This article is from the “All about Open Source - An Introduction to Open Source Software for Government IT” paper (Version 1.0).
Pros and cons of Open Source Solutions
In recent years the software and wider IT marketplace has developed to make open source products more competitive and easier to include in enterprise business solutions. However the suitability of open source is best determined on a case-by-case basis and requires a detailed and well-informed evaluation. A fair assessment needs to be made as to which solution offers the best value for the taxpayer, it is important to bear in mind that there will be pros and cons for any solution.
Pros of Open Source may include:
- The acquisition cost, development and implementation contract costs are likely to be lower than for proprietary software. It is less likely that there will be contractually-bound upgrade costs. However, the total cost of ownership over the lifetime of usage must be taken into account
- Data transferability; with open source code and a move towards open data formats, there are greater opportunities to share data across interoperable platforms
- Increased opportunities for re use. Because open source is free from per user or per instance costs and there is a guaranteed freedom to use in any way, reuse is enabled.
- Paying once for development (if at all) and reuse across government where appropriate, therefore offering cost effectiveness.
- By virtue of their collaborative design, many user-facing open source products are intuitive for the user
- Potential for fast cycle time of releases and bug fixes; (dependent on whether or not there are people, resources and interest to develop the releases and bug fixes
- Opportunities for customisation and community innovation within government and the wider public sector, and also citizens, SMEs.
- Open source licences do not limit or restrict who can use the software, the type of user, or the areas of business in which the software can be used. Therefore, OSS provides a licensing model that enables rapid provisioning of both known and unanticipated users and in new use cases.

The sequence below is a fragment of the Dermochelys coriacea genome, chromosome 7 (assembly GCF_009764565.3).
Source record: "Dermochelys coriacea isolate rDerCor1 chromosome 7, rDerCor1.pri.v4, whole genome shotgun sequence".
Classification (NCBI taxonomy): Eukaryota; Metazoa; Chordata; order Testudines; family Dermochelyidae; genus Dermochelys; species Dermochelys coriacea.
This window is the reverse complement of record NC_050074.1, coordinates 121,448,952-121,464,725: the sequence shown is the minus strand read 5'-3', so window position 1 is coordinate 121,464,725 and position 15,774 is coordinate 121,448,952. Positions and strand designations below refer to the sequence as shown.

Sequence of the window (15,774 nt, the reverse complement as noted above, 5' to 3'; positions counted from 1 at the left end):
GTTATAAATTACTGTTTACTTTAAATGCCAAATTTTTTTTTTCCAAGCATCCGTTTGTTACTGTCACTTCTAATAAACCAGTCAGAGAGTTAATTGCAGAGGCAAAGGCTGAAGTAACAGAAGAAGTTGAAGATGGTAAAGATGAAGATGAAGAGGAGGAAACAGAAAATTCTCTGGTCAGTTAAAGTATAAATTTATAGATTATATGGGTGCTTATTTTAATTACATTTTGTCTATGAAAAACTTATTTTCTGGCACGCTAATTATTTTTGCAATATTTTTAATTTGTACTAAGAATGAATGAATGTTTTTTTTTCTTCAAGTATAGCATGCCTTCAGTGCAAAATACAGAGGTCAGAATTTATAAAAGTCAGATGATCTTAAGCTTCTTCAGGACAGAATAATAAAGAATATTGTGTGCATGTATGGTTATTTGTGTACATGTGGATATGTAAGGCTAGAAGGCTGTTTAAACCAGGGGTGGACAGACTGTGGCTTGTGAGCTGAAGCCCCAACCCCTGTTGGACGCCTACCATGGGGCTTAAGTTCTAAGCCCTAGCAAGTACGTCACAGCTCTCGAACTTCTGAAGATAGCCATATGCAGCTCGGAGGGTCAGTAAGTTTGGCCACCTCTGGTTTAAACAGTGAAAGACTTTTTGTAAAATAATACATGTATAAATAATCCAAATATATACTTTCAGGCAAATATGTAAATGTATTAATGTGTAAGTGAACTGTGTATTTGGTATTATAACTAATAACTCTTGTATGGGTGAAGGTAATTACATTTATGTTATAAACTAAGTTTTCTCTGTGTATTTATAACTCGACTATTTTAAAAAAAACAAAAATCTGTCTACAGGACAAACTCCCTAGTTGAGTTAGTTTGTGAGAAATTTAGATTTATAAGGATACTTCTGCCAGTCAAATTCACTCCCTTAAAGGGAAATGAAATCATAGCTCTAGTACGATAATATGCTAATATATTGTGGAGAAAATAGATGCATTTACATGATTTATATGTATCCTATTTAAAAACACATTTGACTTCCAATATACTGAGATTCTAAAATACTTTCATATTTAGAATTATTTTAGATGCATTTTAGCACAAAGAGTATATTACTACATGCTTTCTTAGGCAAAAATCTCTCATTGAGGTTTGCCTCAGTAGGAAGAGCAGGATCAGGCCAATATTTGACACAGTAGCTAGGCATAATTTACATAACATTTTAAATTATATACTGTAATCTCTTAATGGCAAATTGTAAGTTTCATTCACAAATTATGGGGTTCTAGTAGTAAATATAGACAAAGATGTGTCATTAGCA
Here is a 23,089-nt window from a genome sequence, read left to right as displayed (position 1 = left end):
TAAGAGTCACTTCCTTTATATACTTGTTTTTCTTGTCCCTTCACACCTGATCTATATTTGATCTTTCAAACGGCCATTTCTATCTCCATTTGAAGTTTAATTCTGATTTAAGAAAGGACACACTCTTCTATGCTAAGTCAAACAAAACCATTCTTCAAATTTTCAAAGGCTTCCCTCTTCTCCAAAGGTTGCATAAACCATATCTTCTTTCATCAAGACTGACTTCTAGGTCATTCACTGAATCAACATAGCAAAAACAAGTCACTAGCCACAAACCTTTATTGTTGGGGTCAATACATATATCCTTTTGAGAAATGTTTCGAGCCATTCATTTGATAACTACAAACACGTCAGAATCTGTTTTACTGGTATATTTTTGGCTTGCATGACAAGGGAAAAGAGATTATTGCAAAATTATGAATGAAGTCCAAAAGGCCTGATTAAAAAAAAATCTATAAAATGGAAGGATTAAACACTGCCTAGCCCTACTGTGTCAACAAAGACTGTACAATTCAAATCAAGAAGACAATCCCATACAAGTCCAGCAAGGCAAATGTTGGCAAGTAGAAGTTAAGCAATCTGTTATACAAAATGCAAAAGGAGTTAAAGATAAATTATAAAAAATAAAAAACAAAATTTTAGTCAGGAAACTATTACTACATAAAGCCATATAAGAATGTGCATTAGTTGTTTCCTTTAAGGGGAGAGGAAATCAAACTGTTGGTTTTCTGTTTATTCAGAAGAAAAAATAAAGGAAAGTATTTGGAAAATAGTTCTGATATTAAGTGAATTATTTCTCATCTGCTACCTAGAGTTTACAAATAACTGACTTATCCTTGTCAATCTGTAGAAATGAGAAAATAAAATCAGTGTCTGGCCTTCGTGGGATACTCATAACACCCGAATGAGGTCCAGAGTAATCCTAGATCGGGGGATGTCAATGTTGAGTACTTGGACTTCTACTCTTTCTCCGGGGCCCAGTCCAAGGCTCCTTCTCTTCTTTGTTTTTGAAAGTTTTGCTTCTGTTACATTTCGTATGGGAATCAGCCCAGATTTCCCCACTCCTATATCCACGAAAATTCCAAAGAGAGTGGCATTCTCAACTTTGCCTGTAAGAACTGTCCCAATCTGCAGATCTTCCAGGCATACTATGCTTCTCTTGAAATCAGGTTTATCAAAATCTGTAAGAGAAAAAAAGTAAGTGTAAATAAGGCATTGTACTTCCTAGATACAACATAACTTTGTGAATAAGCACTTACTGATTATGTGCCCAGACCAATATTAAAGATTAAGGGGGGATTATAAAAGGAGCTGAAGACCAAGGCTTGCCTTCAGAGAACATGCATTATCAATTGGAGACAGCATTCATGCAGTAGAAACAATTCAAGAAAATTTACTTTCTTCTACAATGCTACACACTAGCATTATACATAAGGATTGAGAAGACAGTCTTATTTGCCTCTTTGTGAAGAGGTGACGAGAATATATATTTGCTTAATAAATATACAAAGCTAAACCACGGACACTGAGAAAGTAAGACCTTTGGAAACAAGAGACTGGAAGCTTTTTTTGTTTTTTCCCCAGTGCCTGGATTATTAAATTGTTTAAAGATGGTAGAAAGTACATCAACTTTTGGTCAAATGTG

- Open Source solutions are scalable in both directions – upwards and downwards with a reduction in the risk of longer term financial implications. For example, procurers wont have to pay a licence fee on a “per user” or “per box” basis so they are not left with redundant licences
- Open source software can be operated and maintained by multiple suppliers encouraging competition and providing an opportunity for SMEs to compete in the government market; which lead to code sharing cultures, better citizen accessibility, and greater control over IT projects. Potential to reduce reliance on particular software developers or suppliers which could encourage competition and reduce commercial barriers to entry and exit for government.
- Open source software is particularly suitable for rapid prototyping and experimentation, where the ability to “test drive” the software with minimal costs and administrative delays can be important. Proprietary software suppliers may also provide the same through a ‘proof of concept’ phase at minimal or no cost.
Cons of Open Source may include:
- If the source code is made available to the wider community, it is also vulnerable to threats from the hacker community. This may be mitigated by separating the development code from the version used in the final solution and/or using a test environment for updates before implementation
- Support and maintenance costs may outweigh those of the proprietary package and include ‘hidden’ commitments. A full assessment of the total cost of ownership along with the proposed supplier will help to mitigate this risk
- Intellectual property rights – as code is modified and adapted by departments, there may be legal risks around whether the code retains its open source status and who owns the intellectual property rights of the modified code; and
- Those considering using and developing open source ‘in-house’ must ensure that they have the right level of expertise to manage it effectively.
- Large SIs may be reluctant to propose open source solutions which may generate less revenue and not be aligned with their product or skill set
- Open source solutions may require additional development to enable integration with an existing proprietary environment. Some open source solutions may never work well with established proprietary products
- Staff are traditionally trained (and practised) in using proprietary software programs, the introduction of new programs/software may require staff retraining in order to enable them to use open source solutions.